Let her know how sensitive things are because of Robin’s decision to reach out to a teacher without Sarah’s blessing, and put your heads together to figure out a way for her to address it without revealing that this came via Robin and her “big mouth.” Perhaps she can reach out to that teacher and explain how she found out what was happening and get them to take the fall for notifying her, or she can find a way to get the story out of Sarah. Either way, take a page from your kid’s book and do the right thing, even if it’s terribly uncomfortable. All the best to you folks and, again, go Robin!

• If you missed Tuesday’s Care and Feeding column, read it here.

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Dear Care and Feeding,

Our 8-year-old son is robustly healthy and athletic. He is an excellent swimmer. We own a Japanese soaking tub, which he loves. It’s pretty deep, but even if it’s filled to the brim, the water only comes up to his navel when he stands up in it. Some time back, my wife saw him fall asleep (with his head well above water) while sitting on the built-in seat. Ever since, she insists that he not use the tub unless he’s supervised. He doesn’t mind, but it’s a challenge for one of us (or the sitter, who has to either stay longer or not do other things we need done) to make time to stay in there with him while he soaks for 20–30 minutes. I think it’s ridiculous for a healthy 8-year-old to be continuously supervised in the bath; my wife does not. Your thoughts?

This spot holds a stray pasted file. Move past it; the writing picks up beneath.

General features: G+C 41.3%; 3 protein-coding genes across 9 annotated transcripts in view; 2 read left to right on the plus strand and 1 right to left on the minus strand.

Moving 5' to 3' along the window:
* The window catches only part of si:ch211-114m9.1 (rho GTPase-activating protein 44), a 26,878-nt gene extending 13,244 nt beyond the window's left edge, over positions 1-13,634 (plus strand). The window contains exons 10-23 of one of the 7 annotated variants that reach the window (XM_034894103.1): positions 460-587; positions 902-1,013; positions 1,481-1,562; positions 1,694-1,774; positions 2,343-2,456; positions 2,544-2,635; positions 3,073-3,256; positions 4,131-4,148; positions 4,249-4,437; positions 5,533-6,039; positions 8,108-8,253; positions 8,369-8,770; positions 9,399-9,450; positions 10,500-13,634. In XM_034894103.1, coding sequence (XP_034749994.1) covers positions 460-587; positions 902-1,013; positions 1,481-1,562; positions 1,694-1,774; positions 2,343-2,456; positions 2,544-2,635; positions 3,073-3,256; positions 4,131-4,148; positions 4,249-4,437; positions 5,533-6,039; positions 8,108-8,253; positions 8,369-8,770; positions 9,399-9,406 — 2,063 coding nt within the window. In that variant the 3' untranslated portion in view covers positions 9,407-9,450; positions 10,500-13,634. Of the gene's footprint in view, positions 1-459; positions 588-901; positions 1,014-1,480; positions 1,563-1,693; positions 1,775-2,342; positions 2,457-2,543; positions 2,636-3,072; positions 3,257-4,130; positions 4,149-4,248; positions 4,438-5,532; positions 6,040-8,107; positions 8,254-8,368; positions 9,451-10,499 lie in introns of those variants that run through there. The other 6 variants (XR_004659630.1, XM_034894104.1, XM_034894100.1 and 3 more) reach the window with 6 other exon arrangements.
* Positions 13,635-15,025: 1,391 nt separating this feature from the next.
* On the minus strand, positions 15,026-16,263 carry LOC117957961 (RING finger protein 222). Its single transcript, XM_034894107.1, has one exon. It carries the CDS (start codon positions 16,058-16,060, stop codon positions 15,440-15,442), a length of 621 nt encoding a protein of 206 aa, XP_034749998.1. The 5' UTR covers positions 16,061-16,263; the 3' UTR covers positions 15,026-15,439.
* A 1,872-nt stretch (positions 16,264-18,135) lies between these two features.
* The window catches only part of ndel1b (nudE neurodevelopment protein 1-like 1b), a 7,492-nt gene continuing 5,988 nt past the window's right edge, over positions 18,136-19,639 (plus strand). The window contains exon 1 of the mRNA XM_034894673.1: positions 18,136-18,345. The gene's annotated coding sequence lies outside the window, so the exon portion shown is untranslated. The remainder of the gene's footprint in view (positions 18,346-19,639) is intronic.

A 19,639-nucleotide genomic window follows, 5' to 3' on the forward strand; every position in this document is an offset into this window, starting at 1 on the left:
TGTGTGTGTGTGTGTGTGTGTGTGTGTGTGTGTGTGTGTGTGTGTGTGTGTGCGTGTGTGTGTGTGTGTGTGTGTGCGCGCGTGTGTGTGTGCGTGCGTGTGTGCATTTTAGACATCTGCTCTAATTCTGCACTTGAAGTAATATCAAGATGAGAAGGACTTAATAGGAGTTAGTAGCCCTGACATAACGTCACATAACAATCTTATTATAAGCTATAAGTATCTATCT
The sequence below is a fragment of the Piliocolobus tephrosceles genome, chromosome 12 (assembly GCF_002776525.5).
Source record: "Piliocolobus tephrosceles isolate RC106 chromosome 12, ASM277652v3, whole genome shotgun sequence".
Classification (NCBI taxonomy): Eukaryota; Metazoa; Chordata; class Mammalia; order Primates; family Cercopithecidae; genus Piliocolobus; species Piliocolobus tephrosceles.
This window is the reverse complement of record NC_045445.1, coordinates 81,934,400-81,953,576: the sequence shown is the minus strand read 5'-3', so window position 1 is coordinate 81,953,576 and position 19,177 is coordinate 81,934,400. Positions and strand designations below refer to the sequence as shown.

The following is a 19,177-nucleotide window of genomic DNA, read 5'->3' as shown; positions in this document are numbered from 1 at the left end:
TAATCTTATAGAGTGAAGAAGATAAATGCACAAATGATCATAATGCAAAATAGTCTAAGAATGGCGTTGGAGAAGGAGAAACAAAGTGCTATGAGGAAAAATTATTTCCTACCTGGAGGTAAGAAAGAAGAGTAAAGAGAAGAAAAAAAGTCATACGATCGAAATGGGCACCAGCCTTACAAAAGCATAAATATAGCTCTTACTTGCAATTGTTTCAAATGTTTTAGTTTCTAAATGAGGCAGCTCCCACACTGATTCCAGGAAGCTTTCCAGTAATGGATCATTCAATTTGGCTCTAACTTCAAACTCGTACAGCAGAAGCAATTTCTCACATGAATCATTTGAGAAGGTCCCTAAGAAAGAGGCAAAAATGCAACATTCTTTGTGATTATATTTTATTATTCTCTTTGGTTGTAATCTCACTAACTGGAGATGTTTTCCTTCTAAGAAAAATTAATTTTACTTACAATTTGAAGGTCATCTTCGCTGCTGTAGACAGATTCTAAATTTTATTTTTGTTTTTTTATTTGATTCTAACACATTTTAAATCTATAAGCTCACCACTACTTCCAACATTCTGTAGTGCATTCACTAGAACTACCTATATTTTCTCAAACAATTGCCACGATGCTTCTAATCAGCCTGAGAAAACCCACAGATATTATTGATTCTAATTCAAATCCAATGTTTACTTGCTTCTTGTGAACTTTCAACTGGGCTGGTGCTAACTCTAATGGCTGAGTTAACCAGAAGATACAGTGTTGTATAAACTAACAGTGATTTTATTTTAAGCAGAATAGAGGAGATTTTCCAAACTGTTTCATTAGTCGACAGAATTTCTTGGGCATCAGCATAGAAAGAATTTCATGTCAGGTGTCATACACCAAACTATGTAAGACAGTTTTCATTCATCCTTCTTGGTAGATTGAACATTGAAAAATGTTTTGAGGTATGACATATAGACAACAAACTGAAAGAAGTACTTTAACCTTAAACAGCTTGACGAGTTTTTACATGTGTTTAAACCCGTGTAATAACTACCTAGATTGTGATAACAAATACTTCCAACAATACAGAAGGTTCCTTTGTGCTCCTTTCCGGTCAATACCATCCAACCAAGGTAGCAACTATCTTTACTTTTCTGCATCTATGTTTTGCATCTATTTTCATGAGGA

—Dry Land Dad

Dear DLD,

It only takes a few minutes for a luxurious tub nap to end in tragedy. If you don’t have time to accommodate daily baths, limit them to a couple of times a week—perhaps Monday to decompress from the stress of a new week and Friday to kick the weekend off. Write them into the sitter’s schedule so that you don’t have to deal with overtime or other things being neglected—like what, by the way? If she’s there to babysit, she has to sit with the baby! If you have other children, that’s one thing. But if it’s a matter of her, say, tidying up or washing dishes after dinner, perhaps you can find workarounds (i.e., Bathtub Night also being Pizza on Paper Plates Night).